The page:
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More people are looking up at the sky as interest in astronomy surges with pandemic, James Webb Space Telescope
Dorothy de Souza Guedes
Sep. 13, 2022 6:30 am, Updated: Sep. 16, 2022 2:13 pm
Brenda Funk of Scotch Grove has been interested in astronomy since she was a kid.
“In the car at night driving, Dad would always point out the Milky Way galaxy and the Big Dipper and the Little Dipper. I guess that’s where my interest started,” Funk said.
She has passed on that interest to her children. Her son Dana Funk, 23, said he also has been interested in space from a young age. He’d pore over science books he found on the family’s bookshelves and would watch “Star Gazers” on PBS late at night. Brenda Funk said that the entire family liked to watch meteor showers and the space station crossing the sky.
In May the Funks attended a public event at the Eastern Iowa Observatory and Learning Center in Ely and the annual Solar Saturday in July. Niece Stephanie Rollins was added to the group when they headed to the observatory on July 12 to view a livestream of the first images from the James Webb Space Telescope.
After seeing the detailed images, Rollins, 13, of Clinton, said she liked that scientists can learn a lot from the Webb images and might even find signs of life. She knew to gaze at the night sky with her dad, who is “always looking up,” she said.
“We like to sit on the roof, and we look at Jupiter with binoculars,” she said.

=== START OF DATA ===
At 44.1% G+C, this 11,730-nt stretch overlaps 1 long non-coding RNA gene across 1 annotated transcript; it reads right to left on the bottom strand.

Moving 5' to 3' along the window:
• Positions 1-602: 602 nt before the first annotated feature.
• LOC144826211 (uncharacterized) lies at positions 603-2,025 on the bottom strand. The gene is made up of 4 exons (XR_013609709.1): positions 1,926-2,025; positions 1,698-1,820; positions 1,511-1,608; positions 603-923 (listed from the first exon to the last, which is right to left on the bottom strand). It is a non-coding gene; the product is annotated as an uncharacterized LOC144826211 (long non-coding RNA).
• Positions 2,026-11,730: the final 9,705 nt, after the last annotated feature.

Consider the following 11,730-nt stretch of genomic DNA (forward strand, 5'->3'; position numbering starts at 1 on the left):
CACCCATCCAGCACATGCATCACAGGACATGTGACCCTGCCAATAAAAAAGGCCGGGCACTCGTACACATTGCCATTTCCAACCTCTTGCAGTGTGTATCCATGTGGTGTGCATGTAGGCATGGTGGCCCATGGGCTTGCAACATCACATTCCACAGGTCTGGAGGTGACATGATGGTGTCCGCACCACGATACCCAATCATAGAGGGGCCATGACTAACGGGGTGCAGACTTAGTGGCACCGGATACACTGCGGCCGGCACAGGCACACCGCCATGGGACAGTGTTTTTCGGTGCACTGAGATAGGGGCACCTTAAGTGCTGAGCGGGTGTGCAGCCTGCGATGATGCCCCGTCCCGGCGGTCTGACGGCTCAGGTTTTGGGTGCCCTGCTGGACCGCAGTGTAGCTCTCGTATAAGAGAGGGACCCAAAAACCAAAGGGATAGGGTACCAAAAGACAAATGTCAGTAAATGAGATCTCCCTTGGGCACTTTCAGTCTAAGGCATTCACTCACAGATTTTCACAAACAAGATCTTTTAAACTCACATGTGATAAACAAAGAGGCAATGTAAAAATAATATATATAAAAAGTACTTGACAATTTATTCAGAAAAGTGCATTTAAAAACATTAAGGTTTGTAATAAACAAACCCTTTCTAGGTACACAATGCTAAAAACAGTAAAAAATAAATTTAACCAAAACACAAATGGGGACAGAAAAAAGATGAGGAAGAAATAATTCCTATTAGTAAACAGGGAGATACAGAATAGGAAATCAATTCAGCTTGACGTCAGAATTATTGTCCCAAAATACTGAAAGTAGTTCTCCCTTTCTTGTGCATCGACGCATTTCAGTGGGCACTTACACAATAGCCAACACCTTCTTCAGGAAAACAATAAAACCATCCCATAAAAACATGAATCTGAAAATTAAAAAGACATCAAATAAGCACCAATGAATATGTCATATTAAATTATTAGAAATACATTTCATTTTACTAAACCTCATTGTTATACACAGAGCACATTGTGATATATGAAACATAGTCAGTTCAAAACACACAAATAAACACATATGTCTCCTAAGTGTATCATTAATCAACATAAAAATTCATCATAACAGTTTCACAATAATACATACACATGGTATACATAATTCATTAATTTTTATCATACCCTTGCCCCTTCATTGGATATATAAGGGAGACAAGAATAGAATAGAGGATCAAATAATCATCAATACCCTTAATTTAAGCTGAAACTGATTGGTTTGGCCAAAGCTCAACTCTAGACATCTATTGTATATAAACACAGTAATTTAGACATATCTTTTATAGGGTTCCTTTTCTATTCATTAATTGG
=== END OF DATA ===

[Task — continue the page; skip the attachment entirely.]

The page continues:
Kept from their regular social activities during the COVID-19 pandemic many people became interested in viewing the night sky through binoculars and telescopes. Telescope vendors and manufacturers struggled to keep up with demand, according to Sky & Telescope, the publishing arm of the American Astronomical Society.
Membership to the Cedar Amateur Astronomers increased 50 percent from 100 members to 150 this summer, said Dena Rauch, the club’s membership and circulation coordinator. Carl Bracken, who presents annually at a Solar Saturday program at the observatory, said the group’s July event was the largest he’d had in 12 years.
The most well-attended event the club has ever had was July 12, when more than 90 adults, teens and children watched NASA’s livestream event from the observatory’s packed learning center, which is located on the grounds of Palisades-Dows Preserve, between Mount Vernon and Ely.
Before NASA went live, Mark Brown, NASA/Jet Propulsion Laboratory (JPL) solar system ambassador, explained to the group the science behind building the Webb and getting it into space. He also discussed the first image that was released the day before.
“The public that came out to enjoy the celebration was immense. It’s great to see that we have so many people interested in space. Not only near-Earth space but also things that we’re capturing from outer space,” Brown said that afternoon.
He’s noticed a resurgence of interest in astronomy during the pandemic. Homebound and isolated, people searched for new things to do and astronomy was one of those, Brown said.